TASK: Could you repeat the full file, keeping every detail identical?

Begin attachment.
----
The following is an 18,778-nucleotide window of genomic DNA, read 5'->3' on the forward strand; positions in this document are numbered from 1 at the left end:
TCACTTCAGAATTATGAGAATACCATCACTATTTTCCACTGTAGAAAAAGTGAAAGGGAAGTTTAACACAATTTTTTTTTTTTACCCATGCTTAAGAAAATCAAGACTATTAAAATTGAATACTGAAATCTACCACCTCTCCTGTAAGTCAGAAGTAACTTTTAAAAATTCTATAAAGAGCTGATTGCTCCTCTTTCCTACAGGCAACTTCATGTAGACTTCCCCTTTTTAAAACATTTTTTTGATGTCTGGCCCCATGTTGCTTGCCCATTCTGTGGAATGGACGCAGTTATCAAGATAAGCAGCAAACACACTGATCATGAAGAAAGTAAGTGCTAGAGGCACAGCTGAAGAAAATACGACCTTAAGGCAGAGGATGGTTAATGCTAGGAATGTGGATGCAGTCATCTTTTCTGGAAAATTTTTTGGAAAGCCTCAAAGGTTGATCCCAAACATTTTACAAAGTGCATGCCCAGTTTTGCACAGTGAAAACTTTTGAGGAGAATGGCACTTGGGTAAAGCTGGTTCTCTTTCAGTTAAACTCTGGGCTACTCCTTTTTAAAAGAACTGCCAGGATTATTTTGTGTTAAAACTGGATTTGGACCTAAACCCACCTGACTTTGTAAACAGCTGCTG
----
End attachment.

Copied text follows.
The following is an 18,778-nucleotide window of genomic DNA, read 5'->3' on the forward strand; positions in this document are numbered from 1 at the left end:
TCACTTCAGAATTATGAGAATACCATCACTATTTTCCACTGTAGAAAAAGTGAAAGGGAAGTTTAACACAATTTTTTTTTTTTACCCATGCTTAAGAAAATCAAGACTATTAAAATTGAATACTGAAATCTACCACCTCTCCTGTAAGTCAGAAGTAACTTTTAAAAATTCTATAAAGAGCTGATTGCTCCTCTTTCCTACAGGCAACTTCATGTAGACTTCCCCTTTTTAAAACATTTTTTTGATGTCTGGCCCCATGTTGCTTGCCCATTCTGTGGAATGGACGCAGTTATCAAGATAAGCAGCAAACACACTGATCATGAAGAAAGTAAGTGCTAGAGGCACAGCTGAAGAAAATACGACCTTAAGGCAGAGGATGGTTAATGCTAGGAATGTGGATGCAGTCATCTTTTCTGGAAAATTTTTTGGAAAGCCTCAAAGGTTGATCCCAAACATTTTACAAAGTGCATGCCCAGTTTTGCACAGTGAAAACTTTTGAGGAGAATGGCACTTGGGTAAAGCTGGTTCTCTTTCAGTTAAACTCTGGGCTACTCCTTTTTAAAAGAACTGCCAGGATTATTTTGTGTTAAAACTGGATTTGGACCTAAACCCACCTGACTTTGTAAACAGCTGCTG